So what you tend to get is not farm play. You tend to get either domestic role play – you get mummies and daddies, mummy sheep, daddy sheep – or you get kind of superhero, weapon power play which is ‘I am a killer cow and all the pigs will die’, that kind of thing. But rarely do you see children playing farm.

They’re not going out and milking the cows quietly!

Alistair Bryce-Clegg: Exactly, they’re not talking about their quotas, or whatever it may be.

So we’d have a conversation as a team saying, although your farm provision is lovely, it’s an enhancement to that small world play. Because you are encouraging or supporting children to visit something that you might be talking about or linked to your topic focus.

But we need to have provision that continues the provision for learning around small world, when an adult isn’t there to support that farm play. So what resources have you got that are open-ended, ambiguous? We talk about in small world the skills and experiences you want children to have through small world play. Sometimes I make lists of those with groups and then we look at the provision and say well how many of these skills can we teach through that provision and when it’s just the farm it’s probably not many but if it’s the farm and then a collection of other more open-ended resources you start to get lots of potential for more skill coverage.

So it’s about thinking once you’ve gone through that process, you’re then thinking about the resources on top of that. There might not be anything related to farm but it can bring in the intention of how those children are going to use those resources.

Alistair Bryce-Clegg: Yeah, if you think about the area of provision, linked to the area of learning and you think about what resources can I provide for children that support their learning around small world role play, sand, water rather than the topic or theme that you’re talking about at the time.

And on that issue I wonder, what’s your theory and what’s your stance on this scale between natural, very open-ended resources and then what might be called the more closed-off resources or the kind of traditional toys? How do you feel that that fits into a whole provision?

Alistair Bryce-Clegg: I think nobody ever died from touching something made of plastic. And so I think you’ve got to have balance. There are some amazing objects that are made out of plastic – and we all want to be sustainable so we also don’t want to just throw our plastic into landfill.

Having said that wooden toys or natural toys tend to be a little bit more ambiguous, they tend to be a little more open-ended and I think what you need is a good mix of things that are things and things that can be anything. Because if I give you something that’s a definite something, I’m inviting a particular sort of play from you.

So if I give you a car, even a wooden car, I’m inviting you to play around what you associate with the symbol of a car. If I give you an empty cardboard box that could be a car, but it could also be a million different things.

So the ambiguity of the box allows for more potential, if you’ve got the experience and the imagination to transform that box into a million different things. If you haven’t, then if I give you a box, it’s just a box. So it’s about the development of the children. It’s about balance and it’s about being realistic that you are using the resources that you’ve got and you’re using the budget you’ve got to provide the best resources you can for children.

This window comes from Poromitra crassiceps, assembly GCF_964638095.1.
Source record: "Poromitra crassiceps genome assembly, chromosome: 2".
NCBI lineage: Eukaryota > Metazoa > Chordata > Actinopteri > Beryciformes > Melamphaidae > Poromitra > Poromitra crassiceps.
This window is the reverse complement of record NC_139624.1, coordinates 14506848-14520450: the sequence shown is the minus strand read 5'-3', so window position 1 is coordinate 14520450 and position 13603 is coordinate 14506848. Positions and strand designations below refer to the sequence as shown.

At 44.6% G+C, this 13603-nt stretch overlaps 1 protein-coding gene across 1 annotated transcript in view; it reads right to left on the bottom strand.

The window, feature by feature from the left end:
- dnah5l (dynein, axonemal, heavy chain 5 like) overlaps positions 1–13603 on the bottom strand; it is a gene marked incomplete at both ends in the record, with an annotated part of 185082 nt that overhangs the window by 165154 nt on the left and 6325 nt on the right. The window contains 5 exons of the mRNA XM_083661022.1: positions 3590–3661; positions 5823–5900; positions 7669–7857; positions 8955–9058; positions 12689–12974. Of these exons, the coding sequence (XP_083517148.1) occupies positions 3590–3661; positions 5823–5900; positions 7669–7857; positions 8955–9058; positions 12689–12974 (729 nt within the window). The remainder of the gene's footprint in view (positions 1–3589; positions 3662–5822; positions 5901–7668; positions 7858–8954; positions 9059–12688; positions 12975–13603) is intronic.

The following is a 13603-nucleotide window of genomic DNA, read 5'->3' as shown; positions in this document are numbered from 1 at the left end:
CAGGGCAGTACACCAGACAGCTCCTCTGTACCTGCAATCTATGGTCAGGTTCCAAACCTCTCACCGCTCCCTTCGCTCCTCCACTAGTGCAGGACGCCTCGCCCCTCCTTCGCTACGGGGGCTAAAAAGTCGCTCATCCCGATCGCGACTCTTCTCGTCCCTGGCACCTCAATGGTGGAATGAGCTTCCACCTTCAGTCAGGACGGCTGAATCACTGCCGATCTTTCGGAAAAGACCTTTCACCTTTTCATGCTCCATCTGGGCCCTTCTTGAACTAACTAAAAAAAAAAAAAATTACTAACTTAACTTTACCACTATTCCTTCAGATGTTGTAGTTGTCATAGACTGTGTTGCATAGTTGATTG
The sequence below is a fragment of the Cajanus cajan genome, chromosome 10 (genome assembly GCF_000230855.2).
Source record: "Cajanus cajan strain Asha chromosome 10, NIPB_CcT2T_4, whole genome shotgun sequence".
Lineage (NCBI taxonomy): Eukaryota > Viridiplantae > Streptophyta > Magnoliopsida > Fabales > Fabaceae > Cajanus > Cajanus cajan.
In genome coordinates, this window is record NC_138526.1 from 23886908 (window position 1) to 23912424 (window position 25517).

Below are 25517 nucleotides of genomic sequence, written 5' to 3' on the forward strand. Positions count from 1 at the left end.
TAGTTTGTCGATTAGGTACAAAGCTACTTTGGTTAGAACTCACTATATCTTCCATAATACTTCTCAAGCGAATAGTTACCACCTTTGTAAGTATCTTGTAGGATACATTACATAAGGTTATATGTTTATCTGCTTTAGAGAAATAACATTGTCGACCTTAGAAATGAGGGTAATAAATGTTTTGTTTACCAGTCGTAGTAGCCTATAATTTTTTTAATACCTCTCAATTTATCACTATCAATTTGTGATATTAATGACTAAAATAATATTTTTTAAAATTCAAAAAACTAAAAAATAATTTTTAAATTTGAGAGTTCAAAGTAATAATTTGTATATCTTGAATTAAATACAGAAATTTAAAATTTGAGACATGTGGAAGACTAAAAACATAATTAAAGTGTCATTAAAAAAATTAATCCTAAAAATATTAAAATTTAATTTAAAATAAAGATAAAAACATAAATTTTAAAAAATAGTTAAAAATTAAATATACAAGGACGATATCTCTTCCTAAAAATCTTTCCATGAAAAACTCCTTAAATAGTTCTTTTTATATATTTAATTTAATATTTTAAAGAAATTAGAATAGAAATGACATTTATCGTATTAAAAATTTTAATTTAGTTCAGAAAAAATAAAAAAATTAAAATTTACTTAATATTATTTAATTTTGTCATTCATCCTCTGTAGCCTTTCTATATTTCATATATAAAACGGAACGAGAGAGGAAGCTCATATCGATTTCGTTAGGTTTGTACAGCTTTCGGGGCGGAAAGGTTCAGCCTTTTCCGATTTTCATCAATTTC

I know another thing that you’ve been doing a lot this year is travelling – you’ve been to China and Latvia very recently. What would you say you’ve learned from going and being exposed to those different environments?

Alistair Bryce-Clegg: That children are children wherever they are in the world and even if their language is different and even if their culture is different, there is one universal language and that is the language of play.

So it doesn’t matter if you’re talking about phonics or maths or whatever it may be – children engage in play. Even when travelling in the UK, I work in lots of settings where there are multiple languages represented and multiple cultures. Often in early years you get children who start in a group where they can’t speak the language of the other children within the group, yet you see them communicate through play.

So it always takes me back to that kind of fundamental realisation that there is this currency that we should be dealing in and there is a huge power in children’s desire and drive to play. We are mad if we keep ignoring that and trying to get them to focus and sit around the table and write a sentence when actually we could take all of that learning and carry it into play where it’s going to have the greatest impact. So wherever you are in the world basically children are children and that’s a wonderfully leveling thing.

I know you’re a big fan of keeping up to date on the latest child development research and what’s going on. I think that’s something that a lot of practitioners struggle with sometimes. How do you bridge that gap between theory and practice in the setting – it can be quite difficult right?

Alistair Bryce-Clegg: It is and what I have now that I didn’t have when I was a practitioner is the luxury of time. Because I write a lot about early years I spend a lot of time reading about early years. So I appreciate that when you are managing a class or whatever it may be you haven’t always got the time to do that reading.

When I was a probationer as we were called – a newly qualified teacher – you would get Infant Magazine once a month and that was where you got your information. Now in the world of social media, we have a lot more access to things like blogs and websites.